October 27, 2014
For most of my career, I’ve had this feeling of just starting out.
To wit: grad school took me forever (don’t ask), and no sooner had I earned my degree in art history when I hit the road in search of something beyond the four walls of a museum. Journalism felt vital and risky, so I decided to abandon my Rolodex of contacts in painting and seek out my first new contact in print. I was back to square one. (Hat tip to Stephen Strauss, my first print contact).
Several years later, my Roladex was stuffed anew with the names and numbers of magazine editors, but this time I didn’t change, journalism did. And I was back to square one. Again.
At this stage of my life and career, I should probably be more settled, but I’ve come to realize that I prefer feeling like a newbie. The pressure to master a new skill — especially intense in digital media — means I probably won’t become a veteran in anything. “Veteran” implies several things: a well-oiled machine, skills on the verge of atrophying, honorary degrees, and paths so well trodden that no new grass or flowers grow. Nor will I be asked to give the same talk again and again to different audiences, what I like to call “The Ted Baxter It All Started in a 5,000 Watt Radio Station in Fresno, California” speech. That’s ok.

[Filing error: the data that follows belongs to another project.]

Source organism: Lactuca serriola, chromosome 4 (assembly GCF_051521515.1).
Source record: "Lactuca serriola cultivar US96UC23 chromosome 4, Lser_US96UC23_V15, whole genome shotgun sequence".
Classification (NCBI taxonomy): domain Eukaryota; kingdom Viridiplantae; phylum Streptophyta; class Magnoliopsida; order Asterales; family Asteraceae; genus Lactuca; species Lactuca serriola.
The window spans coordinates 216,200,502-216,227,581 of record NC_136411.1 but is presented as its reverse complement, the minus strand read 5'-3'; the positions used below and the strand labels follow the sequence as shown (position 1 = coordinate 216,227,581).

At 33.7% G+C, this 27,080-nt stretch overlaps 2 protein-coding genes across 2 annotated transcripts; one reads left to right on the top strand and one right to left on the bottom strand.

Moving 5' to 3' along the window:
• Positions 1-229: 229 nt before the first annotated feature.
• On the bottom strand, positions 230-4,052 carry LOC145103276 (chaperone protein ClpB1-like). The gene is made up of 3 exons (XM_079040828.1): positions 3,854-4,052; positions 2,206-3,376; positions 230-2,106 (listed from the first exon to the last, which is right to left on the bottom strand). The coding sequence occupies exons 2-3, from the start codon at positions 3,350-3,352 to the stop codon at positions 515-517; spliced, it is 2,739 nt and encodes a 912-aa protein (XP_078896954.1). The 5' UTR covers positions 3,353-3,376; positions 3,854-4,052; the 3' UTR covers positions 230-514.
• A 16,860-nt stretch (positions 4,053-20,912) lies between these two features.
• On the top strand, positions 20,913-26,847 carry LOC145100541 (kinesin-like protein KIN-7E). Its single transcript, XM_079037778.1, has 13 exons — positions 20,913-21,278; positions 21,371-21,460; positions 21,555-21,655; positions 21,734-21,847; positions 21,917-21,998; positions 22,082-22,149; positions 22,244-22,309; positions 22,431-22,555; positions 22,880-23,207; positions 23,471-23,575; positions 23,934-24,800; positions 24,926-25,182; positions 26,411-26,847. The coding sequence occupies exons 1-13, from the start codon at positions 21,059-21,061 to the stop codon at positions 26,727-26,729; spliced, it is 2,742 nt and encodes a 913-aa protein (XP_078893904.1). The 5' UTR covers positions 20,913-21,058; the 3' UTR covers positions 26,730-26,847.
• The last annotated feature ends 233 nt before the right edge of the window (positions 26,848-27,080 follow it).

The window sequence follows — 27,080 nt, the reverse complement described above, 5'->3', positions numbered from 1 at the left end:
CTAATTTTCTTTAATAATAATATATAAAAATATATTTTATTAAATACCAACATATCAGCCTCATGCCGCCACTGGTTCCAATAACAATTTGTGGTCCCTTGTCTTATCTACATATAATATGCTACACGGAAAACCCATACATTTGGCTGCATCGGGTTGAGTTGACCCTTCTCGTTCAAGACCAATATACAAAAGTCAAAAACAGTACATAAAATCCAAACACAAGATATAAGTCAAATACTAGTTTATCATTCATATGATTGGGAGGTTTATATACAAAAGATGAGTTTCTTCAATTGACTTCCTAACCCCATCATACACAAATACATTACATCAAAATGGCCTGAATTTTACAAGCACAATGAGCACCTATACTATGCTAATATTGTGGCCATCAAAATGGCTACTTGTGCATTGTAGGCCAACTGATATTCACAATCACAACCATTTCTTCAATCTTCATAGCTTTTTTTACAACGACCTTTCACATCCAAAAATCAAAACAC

Being a newbie is an endless cycle of experimentation and financial risk-taking. And while the latter is sometimes exhausting and pretty consistently upsetting, experimentation is exactly what I wanted when I set out on this journey two decades ago. I can’t deal with monotony, but I can deal with upsetting. I got up early this morning to write this, after all. And now I’m not upset anymore.